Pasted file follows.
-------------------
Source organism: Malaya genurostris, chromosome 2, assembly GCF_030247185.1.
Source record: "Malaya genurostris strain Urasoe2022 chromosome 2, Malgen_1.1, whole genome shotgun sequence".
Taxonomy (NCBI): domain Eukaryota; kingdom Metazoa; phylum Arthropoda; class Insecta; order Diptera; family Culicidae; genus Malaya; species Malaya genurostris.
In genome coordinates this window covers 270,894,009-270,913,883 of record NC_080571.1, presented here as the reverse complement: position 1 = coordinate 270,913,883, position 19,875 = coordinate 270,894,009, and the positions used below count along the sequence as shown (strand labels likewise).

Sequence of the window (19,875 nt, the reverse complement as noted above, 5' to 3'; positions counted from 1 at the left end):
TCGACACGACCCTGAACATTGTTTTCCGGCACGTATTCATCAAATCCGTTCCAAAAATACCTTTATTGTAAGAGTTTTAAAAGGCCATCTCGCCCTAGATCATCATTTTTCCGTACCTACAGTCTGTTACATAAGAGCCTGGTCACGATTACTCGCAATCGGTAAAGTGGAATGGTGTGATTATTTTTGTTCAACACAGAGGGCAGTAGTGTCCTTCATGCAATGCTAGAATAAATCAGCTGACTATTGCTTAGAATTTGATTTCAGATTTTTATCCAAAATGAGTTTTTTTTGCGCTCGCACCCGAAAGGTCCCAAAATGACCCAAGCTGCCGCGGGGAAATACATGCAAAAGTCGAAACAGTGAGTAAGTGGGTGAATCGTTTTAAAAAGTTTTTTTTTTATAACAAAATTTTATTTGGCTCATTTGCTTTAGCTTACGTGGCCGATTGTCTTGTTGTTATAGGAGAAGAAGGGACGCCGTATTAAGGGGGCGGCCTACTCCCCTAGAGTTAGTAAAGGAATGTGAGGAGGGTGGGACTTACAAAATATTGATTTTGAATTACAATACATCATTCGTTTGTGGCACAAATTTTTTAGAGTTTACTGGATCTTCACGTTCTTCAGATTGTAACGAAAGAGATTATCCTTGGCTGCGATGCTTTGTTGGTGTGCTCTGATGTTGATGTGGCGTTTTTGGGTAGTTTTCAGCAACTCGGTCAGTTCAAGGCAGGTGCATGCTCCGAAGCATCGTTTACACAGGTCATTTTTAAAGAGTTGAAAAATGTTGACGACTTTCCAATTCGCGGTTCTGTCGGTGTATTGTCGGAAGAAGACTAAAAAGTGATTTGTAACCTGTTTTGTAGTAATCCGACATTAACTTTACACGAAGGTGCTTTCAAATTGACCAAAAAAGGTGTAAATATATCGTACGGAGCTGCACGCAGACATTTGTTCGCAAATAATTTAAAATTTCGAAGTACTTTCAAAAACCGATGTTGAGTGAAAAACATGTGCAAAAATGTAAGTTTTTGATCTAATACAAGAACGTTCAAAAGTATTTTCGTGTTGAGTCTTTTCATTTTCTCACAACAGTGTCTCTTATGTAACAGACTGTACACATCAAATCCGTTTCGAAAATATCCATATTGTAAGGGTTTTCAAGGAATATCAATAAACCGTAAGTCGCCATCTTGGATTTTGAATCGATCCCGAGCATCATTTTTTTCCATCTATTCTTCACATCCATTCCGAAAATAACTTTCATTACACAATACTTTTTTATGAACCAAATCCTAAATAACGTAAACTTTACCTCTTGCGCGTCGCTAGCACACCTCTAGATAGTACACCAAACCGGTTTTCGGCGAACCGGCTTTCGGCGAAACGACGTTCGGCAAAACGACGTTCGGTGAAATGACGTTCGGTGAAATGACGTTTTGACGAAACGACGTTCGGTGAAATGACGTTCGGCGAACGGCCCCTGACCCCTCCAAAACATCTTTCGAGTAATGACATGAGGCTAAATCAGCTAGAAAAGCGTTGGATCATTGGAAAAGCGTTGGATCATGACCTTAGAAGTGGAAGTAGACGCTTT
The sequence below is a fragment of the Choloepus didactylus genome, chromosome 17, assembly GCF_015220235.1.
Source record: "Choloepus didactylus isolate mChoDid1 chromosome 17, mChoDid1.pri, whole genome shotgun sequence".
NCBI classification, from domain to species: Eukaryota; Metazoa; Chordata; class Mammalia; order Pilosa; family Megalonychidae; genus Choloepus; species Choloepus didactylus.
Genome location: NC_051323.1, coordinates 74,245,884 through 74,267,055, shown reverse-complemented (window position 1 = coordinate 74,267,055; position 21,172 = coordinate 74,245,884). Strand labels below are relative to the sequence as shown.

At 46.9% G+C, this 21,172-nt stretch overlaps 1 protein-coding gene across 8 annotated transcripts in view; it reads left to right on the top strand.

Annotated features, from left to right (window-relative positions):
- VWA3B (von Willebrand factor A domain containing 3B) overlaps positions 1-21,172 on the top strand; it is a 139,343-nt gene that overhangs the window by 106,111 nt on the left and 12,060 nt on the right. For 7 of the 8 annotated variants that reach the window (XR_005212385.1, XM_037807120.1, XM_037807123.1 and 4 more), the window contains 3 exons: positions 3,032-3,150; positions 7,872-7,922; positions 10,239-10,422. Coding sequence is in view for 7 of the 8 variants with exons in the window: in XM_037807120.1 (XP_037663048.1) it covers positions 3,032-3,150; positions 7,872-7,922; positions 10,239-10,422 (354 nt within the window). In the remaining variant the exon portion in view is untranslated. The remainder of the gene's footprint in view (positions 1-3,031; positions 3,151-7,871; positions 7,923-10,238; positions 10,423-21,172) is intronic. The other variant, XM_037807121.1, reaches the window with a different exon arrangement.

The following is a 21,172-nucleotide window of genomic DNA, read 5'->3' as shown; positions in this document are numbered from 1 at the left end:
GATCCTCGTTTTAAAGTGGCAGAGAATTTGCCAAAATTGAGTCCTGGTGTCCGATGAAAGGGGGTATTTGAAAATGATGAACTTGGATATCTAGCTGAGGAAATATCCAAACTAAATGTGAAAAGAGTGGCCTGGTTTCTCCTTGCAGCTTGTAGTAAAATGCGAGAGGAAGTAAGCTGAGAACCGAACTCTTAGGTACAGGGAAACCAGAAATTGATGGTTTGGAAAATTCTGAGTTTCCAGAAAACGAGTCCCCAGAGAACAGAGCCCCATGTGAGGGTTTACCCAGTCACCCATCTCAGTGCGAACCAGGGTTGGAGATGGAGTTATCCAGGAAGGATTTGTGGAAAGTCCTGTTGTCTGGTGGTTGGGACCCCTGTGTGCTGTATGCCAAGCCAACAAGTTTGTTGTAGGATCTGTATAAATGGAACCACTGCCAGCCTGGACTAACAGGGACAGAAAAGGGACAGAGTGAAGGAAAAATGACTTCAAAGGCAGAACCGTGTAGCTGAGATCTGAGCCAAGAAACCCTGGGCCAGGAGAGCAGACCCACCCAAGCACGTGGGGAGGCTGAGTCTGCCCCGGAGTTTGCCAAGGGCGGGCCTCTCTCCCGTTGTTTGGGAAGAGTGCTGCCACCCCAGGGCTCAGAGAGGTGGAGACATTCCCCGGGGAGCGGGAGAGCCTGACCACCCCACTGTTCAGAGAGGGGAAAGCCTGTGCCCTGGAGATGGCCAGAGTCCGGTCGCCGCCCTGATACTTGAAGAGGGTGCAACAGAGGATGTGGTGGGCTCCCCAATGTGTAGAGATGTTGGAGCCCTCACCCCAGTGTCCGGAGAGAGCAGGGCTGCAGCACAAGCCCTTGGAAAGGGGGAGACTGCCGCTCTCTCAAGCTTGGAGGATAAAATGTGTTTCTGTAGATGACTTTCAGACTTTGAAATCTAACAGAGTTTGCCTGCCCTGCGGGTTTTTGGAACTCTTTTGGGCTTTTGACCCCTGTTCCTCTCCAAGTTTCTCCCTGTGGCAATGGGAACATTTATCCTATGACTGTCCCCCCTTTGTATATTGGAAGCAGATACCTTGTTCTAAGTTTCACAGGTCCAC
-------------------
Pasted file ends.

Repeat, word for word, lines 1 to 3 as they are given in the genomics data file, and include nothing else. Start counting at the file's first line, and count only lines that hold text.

Source organism: Malaya genurostris, chromosome 2, assembly GCF_030247185.1.
Source record: "Malaya genurostris strain Urasoe2022 chromosome 2, Malgen_1.1, whole genome shotgun sequence".
Taxonomy (NCBI): domain Eukaryota; kingdom Metazoa; phylum Arthropoda; class Insecta; order Diptera; family Culicidae; genus Malaya; species Malaya genurostris.